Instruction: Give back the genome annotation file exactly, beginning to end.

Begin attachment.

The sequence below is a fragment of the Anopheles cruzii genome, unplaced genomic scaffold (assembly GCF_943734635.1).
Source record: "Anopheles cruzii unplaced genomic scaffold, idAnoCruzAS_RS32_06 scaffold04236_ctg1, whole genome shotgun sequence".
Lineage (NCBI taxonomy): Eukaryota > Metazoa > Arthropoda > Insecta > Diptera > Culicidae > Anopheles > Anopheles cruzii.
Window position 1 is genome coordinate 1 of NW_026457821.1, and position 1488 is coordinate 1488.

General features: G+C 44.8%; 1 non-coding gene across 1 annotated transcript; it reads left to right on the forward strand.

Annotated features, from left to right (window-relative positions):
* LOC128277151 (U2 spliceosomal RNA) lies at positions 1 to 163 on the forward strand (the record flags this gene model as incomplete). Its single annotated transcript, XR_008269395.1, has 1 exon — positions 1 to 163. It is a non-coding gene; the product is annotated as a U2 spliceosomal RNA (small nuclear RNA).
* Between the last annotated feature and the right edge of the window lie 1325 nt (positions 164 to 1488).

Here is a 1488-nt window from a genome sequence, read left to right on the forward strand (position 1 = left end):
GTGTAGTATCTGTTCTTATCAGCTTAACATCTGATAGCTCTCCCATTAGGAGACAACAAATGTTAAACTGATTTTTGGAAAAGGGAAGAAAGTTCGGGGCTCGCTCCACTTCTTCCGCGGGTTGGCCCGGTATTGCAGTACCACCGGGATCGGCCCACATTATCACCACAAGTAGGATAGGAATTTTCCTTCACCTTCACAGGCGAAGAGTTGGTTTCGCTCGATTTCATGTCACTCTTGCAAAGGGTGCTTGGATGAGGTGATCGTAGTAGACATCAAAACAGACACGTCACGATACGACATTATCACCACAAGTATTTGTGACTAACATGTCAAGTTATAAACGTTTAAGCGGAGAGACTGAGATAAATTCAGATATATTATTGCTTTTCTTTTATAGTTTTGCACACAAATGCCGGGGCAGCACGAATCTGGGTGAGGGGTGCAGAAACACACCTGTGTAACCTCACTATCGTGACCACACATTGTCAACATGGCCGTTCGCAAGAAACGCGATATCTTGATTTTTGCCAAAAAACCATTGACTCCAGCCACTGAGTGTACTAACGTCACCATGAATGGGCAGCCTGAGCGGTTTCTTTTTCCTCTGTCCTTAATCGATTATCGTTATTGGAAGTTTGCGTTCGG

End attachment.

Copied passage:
The sequence below is a fragment of the Anopheles cruzii genome, unplaced genomic scaffold (assembly GCF_943734635.1).
Source record: "Anopheles cruzii unplaced genomic scaffold, idAnoCruzAS_RS32_06 scaffold04236_ctg1, whole genome shotgun sequence".
Lineage (NCBI taxonomy): Eukaryota > Metazoa > Arthropoda > Insecta > Diptera > Culicidae > Anopheles > Anopheles cruzii.
Window position 1 is genome coordinate 1 of NW_026457821.1, and position 1488 is coordinate 1488.

General features: G+C 44.8%; 1 non-coding gene across 1 annotated transcript; it reads left to right on the forward strand.

Annotated features, from left to right (window-relative positions):
* LOC128277151 (U2 spliceosomal RNA) lies at positions 1 to 163 on the forward strand (the record flags this gene model as incomplete). Its single annotated transcript, XR_008269395.1, has 1 exon — positions 1 to 163. It is a non-coding gene; the product is annotated as a U2 spliceosomal RNA (small nuclear RNA).
* Between the last annotated feature and the right edge of the window lie 1325 nt (positions 164 to 1488).

Here is a 1488-nt window from a genome sequence, read left to right on the forward strand (position 1 = left end):
GTGTAGTATCTGTTCTTATCAGCTTAACATCTGATAGCTCTCCCATTAGGAGACAACAAATGTTAAACTGATTTTTGGAAAAGGGAAGAAAGTTCGGGGCTCGCTCCACTTCTTCCGCGGGTTGGCCCGGTATTGCAGTACCACCGGGATCGGCCCACATTATCACCACAAGTAGGATAGGAATTTTCCTTCACCTTCACAGGCGAAGAGTTGGTTTCGCTCGATTTCATGTCACTCTTGCAAAGGGTGCTTGGATGAGGTGATCGTAGTAGACATCAAAACAGACACGTCACGATACGACATTATCACCACAAGTATTTGTGACTAACATGTCAAGTTATAAACGTTTAAGCGGAGAGACTGAGATAAATTCAGATATATTATTGCTTTTCTTTTATAGTTTTGCACACAAATGCCGGGGCAGCACGAATCTGGGTGAGGGGTGCAGAAACACACCTGTGTAACCTCACTATCGTGACCACACATTGTCAACATGGCCGTTCGCAAGAAACGCGATATCTTGATTTTTGCCAAAAAACCATTGACTCCAGCCACTGAGTGTACTAACGTCACCATGAATGGGCAGCCTGAGCGGTTTCTTTTTCCTCTGTCCTTAATCGATTATCGTTATTGGAAGTTTGCGTTCGG